In this video, Dave Crenshaw discusses the importance of time reclamation and focus protection. Learn how to build buffers into your day and schedule to make room for interruptions.
- In the past 20, 30, 40 years ago, time management was about maximizing the use of your time. We wanted to make sure that every single minute was packed full with something that was meaningful. In the 21st century however, our issue is very different. We are dealing with time reclamation and focus protection. This means that if you have a schedule that is completely full, where every minute is spoken for, you are going to experience a continual lack of focus.
Why? Because in our day, we will be interrupted. Despite our best efforts, interruptions are a part of every person's day. This means that instead of filling our schedule full, we actually want to build buffer room. Buffer room allows us to respond to the interruptions and get everything done that we intended to accomplish when we set out in our day. The first step to building a buffer is overestimating how long something's going to take.
Now how much you overestimate really depends on you, and it depends on your ability to accurately estimate how long something is going to take. However, I found for most of my clients that 50% is about right. That means that if you think something's going to take an hour, you want to schedule 90 minutes. However, if you're in a highly interruption-driven position or if you have a hard time estimating how long things take, you might want to overestimate by 100%. This means if you think something's going to take 30 minutes, you schedule an hour.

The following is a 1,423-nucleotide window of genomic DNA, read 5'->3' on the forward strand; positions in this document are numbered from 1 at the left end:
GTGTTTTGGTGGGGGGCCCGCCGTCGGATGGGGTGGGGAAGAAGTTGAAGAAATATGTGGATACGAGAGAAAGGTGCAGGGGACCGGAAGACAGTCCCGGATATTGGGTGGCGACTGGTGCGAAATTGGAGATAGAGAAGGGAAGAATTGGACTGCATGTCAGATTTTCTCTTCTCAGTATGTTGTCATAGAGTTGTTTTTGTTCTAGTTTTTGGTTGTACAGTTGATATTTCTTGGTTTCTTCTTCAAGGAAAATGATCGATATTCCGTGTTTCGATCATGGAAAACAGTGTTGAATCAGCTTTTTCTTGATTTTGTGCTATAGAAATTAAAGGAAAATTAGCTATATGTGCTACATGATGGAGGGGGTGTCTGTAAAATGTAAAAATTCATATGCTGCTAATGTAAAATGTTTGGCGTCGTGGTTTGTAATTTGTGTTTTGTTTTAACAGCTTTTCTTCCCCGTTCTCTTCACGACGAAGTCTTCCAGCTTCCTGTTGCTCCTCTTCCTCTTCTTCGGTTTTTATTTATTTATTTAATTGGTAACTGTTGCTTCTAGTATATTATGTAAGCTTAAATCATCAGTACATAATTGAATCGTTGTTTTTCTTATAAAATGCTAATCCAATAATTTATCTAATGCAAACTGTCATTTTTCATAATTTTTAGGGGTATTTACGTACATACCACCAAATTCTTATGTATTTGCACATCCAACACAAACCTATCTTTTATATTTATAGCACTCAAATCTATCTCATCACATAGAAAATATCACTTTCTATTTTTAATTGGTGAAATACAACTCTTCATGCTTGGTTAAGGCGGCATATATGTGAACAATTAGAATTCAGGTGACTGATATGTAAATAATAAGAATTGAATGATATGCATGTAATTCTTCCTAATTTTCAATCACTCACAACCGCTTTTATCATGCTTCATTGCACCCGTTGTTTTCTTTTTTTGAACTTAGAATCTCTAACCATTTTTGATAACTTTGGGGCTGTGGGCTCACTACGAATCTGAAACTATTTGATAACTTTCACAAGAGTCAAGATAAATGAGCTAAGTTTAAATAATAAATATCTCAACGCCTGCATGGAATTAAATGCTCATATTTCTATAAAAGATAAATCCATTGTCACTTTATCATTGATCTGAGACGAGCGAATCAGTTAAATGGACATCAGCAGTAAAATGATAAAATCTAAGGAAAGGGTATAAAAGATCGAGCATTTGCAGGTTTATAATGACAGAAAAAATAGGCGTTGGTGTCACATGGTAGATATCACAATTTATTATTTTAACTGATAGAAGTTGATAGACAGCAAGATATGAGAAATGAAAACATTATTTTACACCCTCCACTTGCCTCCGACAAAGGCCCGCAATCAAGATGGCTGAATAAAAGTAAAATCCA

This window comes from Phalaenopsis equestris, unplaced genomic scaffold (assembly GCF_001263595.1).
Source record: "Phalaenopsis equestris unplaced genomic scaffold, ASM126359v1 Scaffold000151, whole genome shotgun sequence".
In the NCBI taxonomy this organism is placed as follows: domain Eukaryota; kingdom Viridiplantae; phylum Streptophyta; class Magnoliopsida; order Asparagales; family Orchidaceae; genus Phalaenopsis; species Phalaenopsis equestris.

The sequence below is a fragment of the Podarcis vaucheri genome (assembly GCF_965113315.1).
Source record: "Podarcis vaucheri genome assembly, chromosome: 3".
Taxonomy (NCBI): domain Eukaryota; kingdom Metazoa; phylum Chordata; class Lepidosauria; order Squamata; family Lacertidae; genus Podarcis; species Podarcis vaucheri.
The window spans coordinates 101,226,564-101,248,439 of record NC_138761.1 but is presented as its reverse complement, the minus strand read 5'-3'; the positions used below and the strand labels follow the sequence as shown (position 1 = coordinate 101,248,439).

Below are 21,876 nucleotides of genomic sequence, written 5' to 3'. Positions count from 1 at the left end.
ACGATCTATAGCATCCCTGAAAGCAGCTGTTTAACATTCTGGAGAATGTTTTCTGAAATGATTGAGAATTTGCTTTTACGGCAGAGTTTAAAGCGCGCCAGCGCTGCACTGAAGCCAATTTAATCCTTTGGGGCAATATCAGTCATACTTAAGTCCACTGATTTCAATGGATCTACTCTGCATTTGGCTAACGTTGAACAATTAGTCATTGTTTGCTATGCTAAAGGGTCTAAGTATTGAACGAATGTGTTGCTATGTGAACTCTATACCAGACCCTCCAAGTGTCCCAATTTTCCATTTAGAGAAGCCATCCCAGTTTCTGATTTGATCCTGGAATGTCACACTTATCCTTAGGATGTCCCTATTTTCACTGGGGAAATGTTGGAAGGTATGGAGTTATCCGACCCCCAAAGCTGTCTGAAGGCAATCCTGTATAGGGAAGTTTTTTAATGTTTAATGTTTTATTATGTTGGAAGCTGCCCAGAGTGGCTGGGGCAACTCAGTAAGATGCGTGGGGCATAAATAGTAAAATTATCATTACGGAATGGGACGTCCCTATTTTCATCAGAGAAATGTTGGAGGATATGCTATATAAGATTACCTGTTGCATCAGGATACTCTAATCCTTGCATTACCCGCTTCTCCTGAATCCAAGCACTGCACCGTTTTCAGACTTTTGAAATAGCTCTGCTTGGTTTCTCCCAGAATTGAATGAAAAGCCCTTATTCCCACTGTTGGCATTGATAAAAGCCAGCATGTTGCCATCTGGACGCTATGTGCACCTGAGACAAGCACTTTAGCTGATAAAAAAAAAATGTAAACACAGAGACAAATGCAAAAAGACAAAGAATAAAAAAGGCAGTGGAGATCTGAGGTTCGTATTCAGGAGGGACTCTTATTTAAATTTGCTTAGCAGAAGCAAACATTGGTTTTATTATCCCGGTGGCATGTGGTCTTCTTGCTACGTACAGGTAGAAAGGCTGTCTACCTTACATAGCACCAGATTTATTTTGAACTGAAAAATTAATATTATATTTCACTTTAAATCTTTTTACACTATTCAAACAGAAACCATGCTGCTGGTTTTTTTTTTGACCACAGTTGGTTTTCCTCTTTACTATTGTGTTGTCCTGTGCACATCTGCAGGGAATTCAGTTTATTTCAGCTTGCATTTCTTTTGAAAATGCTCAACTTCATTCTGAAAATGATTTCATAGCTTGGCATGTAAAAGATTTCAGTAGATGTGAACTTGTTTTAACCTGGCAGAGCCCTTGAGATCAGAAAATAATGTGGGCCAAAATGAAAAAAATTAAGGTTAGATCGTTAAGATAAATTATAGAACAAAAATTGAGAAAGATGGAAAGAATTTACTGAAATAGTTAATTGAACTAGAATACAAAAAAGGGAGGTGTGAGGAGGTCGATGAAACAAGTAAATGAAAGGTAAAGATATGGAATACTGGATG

The second step to building buffer space in your schedule is simply to leave space. We actually want to see little pockets of nothing in your day. I recommend about 10 minutes for every hour that you have scheduled. So if you have two hours of something, you want to have a 20 minute break. There's actually a little bit of science behind that. Most people learn best in 90 minute increments and then require about a 20 minute break. If you have these little pockets of space, it'll leave room to allow you to decompress and process what you just experienced.
In this way when inevitable interruptions occur, you'll be less impacted. By leaving buffer space in your schedule, you'll find it easier to maintain focus and you'll be prepared for whatever comes your way.
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- Maintaining focus for longer periods of time
- Using your calendar to preserve focus
- Building a mental firewall
- Establishing expectations and boundaries
- Making time for others
- Avoiding distractions in a digital world
- Improving your workspace